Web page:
While I may not be split in as many directions, I still regret having diversified as much as I have. If I could go back in time, I’d have spent less time writing articles and more time on the novel.
I simply had no idea how much work the novel would be.
When I started writing Much Ado About Corona, it was to be a short story. The short story became a 30,000-word novella. The novella became a 90,000-word novel.
So I planned on releasing the novel in two parts. Each part being about 45,000 words. Last fall, I focused on revising part one. Well, part one has expanded from 45k into a 80,000-word novel all by itself:
Hence, why it has not been released yet. With each revision my muse left me no alternative but to include new scenes, characters and subplots. While I have cut and burned thousand of words, I’ve also added many more back. I’m well past three hundred hours of work and there is at least another hundred to go.
Artist Jordan Henderson, under commission to produce a cover for the novel, has read up to chapter seventeen of the current draft. Here’s what he emailed me:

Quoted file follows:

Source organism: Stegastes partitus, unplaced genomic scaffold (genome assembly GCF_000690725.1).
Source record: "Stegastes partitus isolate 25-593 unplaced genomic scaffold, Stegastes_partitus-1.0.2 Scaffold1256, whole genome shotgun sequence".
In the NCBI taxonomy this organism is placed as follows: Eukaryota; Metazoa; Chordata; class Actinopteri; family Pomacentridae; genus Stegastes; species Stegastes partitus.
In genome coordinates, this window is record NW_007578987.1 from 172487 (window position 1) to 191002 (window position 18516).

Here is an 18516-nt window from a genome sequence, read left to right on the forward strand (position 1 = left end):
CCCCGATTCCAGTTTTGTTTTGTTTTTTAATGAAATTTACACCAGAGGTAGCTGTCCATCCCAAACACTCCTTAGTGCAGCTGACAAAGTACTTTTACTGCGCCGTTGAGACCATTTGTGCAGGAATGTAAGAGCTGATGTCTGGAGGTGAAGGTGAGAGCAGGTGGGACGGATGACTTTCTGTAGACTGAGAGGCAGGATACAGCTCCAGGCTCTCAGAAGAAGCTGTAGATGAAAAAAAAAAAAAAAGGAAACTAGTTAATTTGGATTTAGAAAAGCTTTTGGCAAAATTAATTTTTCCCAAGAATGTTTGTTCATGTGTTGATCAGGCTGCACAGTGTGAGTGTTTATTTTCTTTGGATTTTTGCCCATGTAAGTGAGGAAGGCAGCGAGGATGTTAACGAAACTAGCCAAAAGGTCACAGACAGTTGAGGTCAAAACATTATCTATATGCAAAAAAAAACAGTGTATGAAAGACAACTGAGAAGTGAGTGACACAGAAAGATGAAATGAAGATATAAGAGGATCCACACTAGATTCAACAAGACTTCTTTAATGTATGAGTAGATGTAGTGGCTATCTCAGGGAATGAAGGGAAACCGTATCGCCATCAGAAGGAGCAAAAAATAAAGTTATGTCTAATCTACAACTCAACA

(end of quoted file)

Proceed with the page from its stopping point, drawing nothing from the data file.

I think what you are doing is going to put you at the cutting edge of modern literature; not fakey, establishment funded, post modern, Avant-garde, garbage, but the actual cutting edge of genuinely creative and highly relevant writing.
So it’s coming out well (based on the cover artist’s naturally biased review); but very slowly. Whether I’m an exceptionally slow writer, I don’t know. I’ve heard best selling novelists say it takes 500 hours of writing and rewriting for them to finish a novel.
I also wrote the first draft by hand. A pencil is not as fast a keyboard, but seems to stimulate the brain in ways typing cannot…